Magazine article Science News

Continental Clash Cooled Climate: When India and Asia Collided, Sources of C[O.Sub.2] Disappeared

Magazine article Science News

Continental Clash Cooled Climate: When India and Asia Collided, Sources of C[O.Sub.2] Disappeared

Article excerpt

When the tectonic plate carrying India slammed into Asia about 50 million years ago, the ensuing geological changes triggered a long-term cooling trend--a trend that later enabled Antarctic ice sheets to grow, a new study suggests.

Before the collision, volcanoes along the rim of southern Asia spewed immense quantities of carbon dioxide into the atmosphere. Much of that planet-warming greenhouse gas came from seafloor, carbonate-rich sediments that were being shoved below Asia by tectonic movements, says Dennis V. Kent, an earth scientist at Rutgers University in Piscataway, N.J.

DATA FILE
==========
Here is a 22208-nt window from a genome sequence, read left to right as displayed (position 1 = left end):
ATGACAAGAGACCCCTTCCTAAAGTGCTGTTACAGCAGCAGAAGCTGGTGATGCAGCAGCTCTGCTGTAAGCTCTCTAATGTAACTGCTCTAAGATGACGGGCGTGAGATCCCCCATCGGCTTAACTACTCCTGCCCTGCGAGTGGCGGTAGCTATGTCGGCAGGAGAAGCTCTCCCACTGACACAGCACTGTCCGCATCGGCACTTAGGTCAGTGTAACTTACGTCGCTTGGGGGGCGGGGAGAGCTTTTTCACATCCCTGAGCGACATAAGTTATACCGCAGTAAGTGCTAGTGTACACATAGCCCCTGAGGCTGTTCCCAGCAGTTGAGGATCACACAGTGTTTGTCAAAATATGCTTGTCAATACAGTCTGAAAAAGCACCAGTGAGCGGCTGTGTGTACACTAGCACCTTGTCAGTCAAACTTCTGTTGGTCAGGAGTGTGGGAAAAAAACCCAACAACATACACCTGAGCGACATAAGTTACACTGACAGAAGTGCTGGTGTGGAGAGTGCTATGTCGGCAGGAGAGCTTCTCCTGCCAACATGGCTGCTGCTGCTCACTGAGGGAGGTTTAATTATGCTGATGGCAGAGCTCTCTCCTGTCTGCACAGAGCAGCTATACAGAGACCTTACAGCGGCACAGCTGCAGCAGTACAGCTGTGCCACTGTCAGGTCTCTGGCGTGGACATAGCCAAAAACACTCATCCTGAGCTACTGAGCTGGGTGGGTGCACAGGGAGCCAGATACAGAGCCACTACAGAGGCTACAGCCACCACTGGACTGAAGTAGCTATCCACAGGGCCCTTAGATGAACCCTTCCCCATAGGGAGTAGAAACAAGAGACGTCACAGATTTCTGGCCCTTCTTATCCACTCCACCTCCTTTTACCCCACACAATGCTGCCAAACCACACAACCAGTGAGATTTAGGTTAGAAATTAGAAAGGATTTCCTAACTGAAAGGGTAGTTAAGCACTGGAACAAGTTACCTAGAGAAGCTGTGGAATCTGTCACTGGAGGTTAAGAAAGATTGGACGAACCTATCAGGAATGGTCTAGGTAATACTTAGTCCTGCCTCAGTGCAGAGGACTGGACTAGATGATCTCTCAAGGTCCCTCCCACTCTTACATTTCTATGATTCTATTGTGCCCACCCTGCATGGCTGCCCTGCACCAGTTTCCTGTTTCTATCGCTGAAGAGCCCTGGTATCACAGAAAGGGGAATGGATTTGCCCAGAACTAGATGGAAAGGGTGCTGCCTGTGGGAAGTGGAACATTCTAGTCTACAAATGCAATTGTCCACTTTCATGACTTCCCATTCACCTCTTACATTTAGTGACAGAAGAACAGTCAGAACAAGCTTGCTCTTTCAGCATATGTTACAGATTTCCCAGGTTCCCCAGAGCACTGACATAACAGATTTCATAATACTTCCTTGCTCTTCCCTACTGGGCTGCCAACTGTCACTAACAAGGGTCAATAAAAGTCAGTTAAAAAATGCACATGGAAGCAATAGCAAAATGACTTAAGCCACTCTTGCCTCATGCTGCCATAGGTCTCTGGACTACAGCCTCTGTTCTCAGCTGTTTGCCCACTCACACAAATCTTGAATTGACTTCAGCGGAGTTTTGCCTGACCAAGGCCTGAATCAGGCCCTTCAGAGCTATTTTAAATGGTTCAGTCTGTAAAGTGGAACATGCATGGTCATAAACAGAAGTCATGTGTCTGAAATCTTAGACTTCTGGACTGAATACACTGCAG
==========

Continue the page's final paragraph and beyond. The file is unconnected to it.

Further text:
The tectonic plate that carried what is now the Indian subcontinent split from Gondwana, the supercontinent that sat astride the South Pole, about 120 million years ago. The subcontinent began to move quickly northward, at times migrating 25 centimeters per year, Kent says.

Before India reached the tropics, a spate of volcanic activity lasting a million years spewed about 4 million cubic kilometers of basalt lava--an outpouring that contributed to the demise of the dinosaurs, some scientists propose.

By about 50 million years ago, when India crashed into Asia, atmospheric C[O.sub.2] levels sat well above 1,000 parts per million. But after the collision, seafloor sediments were no longer a volcanic source of C[O.sub.2], so levels began to drop, Kent and his colleagues argue in a paper published online September 22 in the Proceedings of the National Academy of Sciences.

Simultaneously, erosion of rocks on the Indian subcontinent--in particular, the chemical weathering of a large amount of basaltic rocks formed from volcanic eruptions just a few million years earlier--consumed large volumes of C[O.sub.2].

When the volcanic basalts formed, only 3 percent of Earth's continental land area sat within 10 degrees of the equator. …

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